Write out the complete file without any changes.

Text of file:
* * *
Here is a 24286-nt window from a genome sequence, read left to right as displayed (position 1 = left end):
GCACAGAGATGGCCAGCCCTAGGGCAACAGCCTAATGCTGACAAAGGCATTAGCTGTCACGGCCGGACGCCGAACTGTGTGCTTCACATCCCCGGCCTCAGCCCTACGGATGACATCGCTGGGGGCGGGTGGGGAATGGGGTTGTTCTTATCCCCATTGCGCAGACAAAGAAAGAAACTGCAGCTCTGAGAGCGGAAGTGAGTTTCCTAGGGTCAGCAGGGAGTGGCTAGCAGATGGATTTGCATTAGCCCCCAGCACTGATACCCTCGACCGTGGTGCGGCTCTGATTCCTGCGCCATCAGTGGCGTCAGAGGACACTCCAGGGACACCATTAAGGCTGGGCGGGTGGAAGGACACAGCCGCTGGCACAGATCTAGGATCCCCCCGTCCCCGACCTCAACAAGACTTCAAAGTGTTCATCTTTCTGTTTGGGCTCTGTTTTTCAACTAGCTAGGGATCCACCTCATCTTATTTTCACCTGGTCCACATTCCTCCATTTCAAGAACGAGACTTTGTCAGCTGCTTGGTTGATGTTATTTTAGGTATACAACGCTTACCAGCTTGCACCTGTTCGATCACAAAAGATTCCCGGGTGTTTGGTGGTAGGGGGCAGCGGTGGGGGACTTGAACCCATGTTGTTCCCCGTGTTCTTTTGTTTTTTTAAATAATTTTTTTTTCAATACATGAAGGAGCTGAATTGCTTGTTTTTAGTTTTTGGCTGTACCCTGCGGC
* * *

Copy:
Here is a 24286-nt window from a genome sequence, read left to right as displayed (position 1 = left end):
GCACAGAGATGGCCAGCCCTAGGGCAACAGCCTAATGCTGACAAAGGCATTAGCTGTCACGGCCGGACGCCGAACTGTGTGCTTCACATCCCCGGCCTCAGCCCTACGGATGACATCGCTGGGGGCGGGTGGGGAATGGGGTTGTTCTTATCCCCATTGCGCAGACAAAGAAAGAAACTGCAGCTCTGAGAGCGGAAGTGAGTTTCCTAGGGTCAGCAGGGAGTGGCTAGCAGATGGATTTGCATTAGCCCCCAGCACTGATACCCTCGACCGTGGTGCGGCTCTGATTCCTGCGCCATCAGTGGCGTCAGAGGACACTCCAGGGACACCATTAAGGCTGGGCGGGTGGAAGGACACAGCCGCTGGCACAGATCTAGGATCCCCCCGTCCCCGACCTCAACAAGACTTCAAAGTGTTCATCTTTCTGTTTGGGCTCTGTTTTTCAACTAGCTAGGGATCCACCTCATCTTATTTTCACCTGGTCCACATTCCTCCATTTCAAGAACGAGACTTTGTCAGCTGCTTGGTTGATGTTATTTTAGGTATACAACGCTTACCAGCTTGCACCTGTTCGATCACAAAAGATTCCCGGGTGTTTGGTGGTAGGGGGCAGCGGTGGGGGACTTGAACCCATGTTGTTCCCCGTGTTCTTTTGTTTTTTTAAATAATTTTTTTTTCAATACATGAAGGAGCTGAATTGCTTGTTTTTAGTTTTTGGCTGTACCCTGCGGC